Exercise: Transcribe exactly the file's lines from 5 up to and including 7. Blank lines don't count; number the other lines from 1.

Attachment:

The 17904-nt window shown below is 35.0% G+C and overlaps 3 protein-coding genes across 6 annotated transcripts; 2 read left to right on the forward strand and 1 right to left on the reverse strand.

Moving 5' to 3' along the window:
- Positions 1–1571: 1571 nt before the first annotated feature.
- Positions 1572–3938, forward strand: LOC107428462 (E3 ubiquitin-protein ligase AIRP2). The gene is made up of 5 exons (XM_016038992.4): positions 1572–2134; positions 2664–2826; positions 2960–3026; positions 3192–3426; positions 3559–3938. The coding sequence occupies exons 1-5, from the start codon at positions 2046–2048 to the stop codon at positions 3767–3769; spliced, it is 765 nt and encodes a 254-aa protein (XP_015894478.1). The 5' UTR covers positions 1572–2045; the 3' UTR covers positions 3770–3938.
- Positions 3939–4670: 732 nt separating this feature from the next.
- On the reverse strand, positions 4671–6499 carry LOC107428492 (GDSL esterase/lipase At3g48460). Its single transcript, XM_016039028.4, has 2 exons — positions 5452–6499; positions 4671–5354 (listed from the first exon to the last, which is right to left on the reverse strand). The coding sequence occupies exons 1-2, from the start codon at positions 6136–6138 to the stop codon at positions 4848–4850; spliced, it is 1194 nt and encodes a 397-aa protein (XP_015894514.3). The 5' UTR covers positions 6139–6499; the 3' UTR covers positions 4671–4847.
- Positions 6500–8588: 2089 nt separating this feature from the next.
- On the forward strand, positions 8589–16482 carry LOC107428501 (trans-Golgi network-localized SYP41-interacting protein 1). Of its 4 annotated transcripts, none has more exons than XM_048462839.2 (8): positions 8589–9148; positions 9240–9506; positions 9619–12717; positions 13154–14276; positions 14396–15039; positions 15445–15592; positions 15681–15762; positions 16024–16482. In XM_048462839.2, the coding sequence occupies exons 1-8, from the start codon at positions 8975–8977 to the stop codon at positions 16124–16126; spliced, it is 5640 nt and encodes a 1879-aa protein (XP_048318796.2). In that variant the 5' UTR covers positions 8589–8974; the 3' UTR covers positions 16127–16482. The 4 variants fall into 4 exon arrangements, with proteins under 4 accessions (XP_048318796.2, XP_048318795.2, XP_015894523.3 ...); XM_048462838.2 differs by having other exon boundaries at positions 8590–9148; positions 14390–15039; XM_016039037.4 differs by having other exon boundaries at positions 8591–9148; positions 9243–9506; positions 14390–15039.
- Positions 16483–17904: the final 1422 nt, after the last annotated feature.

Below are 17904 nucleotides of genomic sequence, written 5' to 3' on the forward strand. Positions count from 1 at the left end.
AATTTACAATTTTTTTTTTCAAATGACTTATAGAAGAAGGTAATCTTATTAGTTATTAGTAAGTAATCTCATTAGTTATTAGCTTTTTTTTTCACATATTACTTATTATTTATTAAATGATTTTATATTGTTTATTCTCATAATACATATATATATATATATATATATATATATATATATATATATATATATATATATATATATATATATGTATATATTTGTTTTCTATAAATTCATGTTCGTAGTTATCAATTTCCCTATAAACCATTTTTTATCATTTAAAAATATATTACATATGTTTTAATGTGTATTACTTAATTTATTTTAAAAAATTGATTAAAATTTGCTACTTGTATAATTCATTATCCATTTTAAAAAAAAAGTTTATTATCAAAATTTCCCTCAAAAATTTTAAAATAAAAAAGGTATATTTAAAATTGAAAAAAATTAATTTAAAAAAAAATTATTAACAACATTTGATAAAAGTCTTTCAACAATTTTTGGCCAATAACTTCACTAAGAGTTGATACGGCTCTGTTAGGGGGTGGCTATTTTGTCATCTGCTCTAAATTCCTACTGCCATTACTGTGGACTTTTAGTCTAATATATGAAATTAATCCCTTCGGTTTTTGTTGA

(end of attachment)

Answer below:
- Positions 3939–4670: 732 nt separating this feature from the next.
- On the reverse strand, positions 4671–6499 carry LOC107428492 (GDSL esterase/lipase At3g48460). Its single transcript, XM_016039028.4, has 2 exons — positions 5452–6499; positions 4671–5354 (listed from the first exon to the last, which is right to left on the reverse strand). The coding sequence occupies exons 1-2, from the start codon at positions 6136–6138 to the stop codon at positions 4848–4850; spliced, it is 1194 nt and encodes a 397-aa protein (XP_015894514.3). The 5' UTR covers positions 6139–6499; the 3' UTR covers positions 4671–4847.
- Positions 6500–8588: 2089 nt separating this feature from the next.